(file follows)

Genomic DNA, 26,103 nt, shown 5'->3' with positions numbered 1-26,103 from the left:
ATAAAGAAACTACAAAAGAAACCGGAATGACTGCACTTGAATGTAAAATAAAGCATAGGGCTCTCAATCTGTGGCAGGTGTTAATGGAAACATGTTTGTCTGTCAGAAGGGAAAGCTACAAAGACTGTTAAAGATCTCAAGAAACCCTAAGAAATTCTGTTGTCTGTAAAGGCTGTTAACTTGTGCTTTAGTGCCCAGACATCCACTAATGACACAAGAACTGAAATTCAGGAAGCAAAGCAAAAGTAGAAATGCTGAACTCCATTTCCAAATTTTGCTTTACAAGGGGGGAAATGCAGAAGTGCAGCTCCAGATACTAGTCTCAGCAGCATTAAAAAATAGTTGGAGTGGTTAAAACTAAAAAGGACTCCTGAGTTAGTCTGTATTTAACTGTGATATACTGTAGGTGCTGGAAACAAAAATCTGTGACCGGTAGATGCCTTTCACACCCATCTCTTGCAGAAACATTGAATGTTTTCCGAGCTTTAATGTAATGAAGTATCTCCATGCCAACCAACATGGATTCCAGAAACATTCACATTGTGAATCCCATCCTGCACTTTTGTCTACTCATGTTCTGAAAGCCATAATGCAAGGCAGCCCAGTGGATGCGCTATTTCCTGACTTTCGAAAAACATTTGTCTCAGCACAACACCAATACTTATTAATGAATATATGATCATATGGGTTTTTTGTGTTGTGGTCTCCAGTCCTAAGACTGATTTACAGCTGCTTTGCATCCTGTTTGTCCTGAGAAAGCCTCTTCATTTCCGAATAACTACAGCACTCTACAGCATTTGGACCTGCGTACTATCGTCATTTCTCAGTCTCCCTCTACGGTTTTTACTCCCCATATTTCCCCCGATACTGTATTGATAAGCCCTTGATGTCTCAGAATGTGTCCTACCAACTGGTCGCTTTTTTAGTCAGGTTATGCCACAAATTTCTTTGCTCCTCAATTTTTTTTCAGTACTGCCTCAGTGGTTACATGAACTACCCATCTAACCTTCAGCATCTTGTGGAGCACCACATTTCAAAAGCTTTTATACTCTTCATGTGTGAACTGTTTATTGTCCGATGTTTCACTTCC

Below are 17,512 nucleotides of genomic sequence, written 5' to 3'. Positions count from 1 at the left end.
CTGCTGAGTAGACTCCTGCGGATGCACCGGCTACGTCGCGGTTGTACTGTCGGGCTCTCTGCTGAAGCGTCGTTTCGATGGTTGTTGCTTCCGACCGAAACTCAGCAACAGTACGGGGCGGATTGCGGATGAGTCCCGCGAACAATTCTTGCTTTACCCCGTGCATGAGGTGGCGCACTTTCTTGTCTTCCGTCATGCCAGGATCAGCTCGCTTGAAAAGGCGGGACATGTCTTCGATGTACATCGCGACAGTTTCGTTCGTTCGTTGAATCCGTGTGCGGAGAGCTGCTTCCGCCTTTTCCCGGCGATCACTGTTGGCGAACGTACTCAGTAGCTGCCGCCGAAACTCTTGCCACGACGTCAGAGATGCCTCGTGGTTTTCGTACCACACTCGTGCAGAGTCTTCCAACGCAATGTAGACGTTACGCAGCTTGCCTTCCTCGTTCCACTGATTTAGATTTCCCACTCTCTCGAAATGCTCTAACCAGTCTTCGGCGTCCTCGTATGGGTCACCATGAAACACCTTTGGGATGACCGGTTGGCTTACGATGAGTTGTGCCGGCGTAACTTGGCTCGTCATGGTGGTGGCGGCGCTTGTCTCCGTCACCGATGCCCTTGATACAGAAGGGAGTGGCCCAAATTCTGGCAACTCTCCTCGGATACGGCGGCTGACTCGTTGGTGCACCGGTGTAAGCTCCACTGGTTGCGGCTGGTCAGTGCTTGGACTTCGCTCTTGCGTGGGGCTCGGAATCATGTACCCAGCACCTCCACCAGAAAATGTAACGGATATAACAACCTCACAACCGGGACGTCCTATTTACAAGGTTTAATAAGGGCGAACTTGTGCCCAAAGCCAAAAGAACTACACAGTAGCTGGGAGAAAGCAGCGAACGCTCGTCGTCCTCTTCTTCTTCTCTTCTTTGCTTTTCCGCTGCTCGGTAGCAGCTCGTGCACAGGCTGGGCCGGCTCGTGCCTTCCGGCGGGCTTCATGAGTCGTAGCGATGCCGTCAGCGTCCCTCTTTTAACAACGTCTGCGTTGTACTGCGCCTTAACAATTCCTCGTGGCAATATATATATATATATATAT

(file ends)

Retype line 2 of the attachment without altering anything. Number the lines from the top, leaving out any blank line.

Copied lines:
ATAAAGAAACTACAAAAGAAACCGGAATGACTGCACTTGAATGTAAAATAAAGCATAGGGCTCTCAATCTGTGGCAGGTGTTAATGGAAACATGTTTGTCTGTCAGAAGGGAAAGCTACAAAGACTGTTAAAGATCTCAAGAAACCCTAAGAAATTCTGTTGTCTGTAAAGGCTGTTAACTTGTGCTTTAGTGCCCAGACATCCACTAATGACACAAGAACTGAAATTCAGGAAGCAAAGCAAAAGTAGAAATGCTGAACTCCATTTCCAAATTTTGCTTTACAAGGGGGGAAATGCAGAAGTGCAGCTCCAGATACTAGTCTCAGCAGCATTAAAAAATAGTTGGAGTGGTTAAAACTAAAAAGGACTCCTGAGTTAGTCTGTATTTAACTGTGATATACTGTAGGTGCTGGAAACAAAAATCTGTGACCGGTAGATGCCTTTCACACCCATCTCTTGCAGAAACATTGAATGTTTTCCGAGCTTTAATGTAATGAAGTATCTCCATGCCAACCAACATGGATTCCAGAAACATTCACATTGTGAATCCCATCCTGCACTTTTGTCTACTCATGTTCTGAAAGCCATAATGCAAGGCAGCCCAGTGGATGCGCTATTTCCTGACTTTCGAAAAACATTTGTCTCAGCACAACACCAATACTTATTAATGAATATATGATCATATGGGTTTTTTGTGTTGTGGTCTCCAGTCCTAAGACTGATTTACAGCTGCTTTGCATCCTGTTTGTCCTGAGAAAGCCTCTTCATTTCCGAATAACTACAGCACTCTACAGCATTTGGACCTGCGTACTATCGTCATTTCTCAGTCTCCCTCTACGGTTTTTACTCCCCATATTTCCCCCGATACTGTATTGATAAGCCCTTGATGTCTCAGAATGTGTCCTACCAACTGGTCGCTTTTTTAGTCAGGTTATGCCACAAATTTCTTTGCTCCTCAATTTTTTTTCAGTACTGCCTCAGTGGTTACATGAACTACCCATCTAACCTTCAGCATCTTGTGGAGCACCACATTTCAAAAGCTTTTATACTCTTCATGTGTGAACTGTTTATTGTCCGATGTTTCACTTCC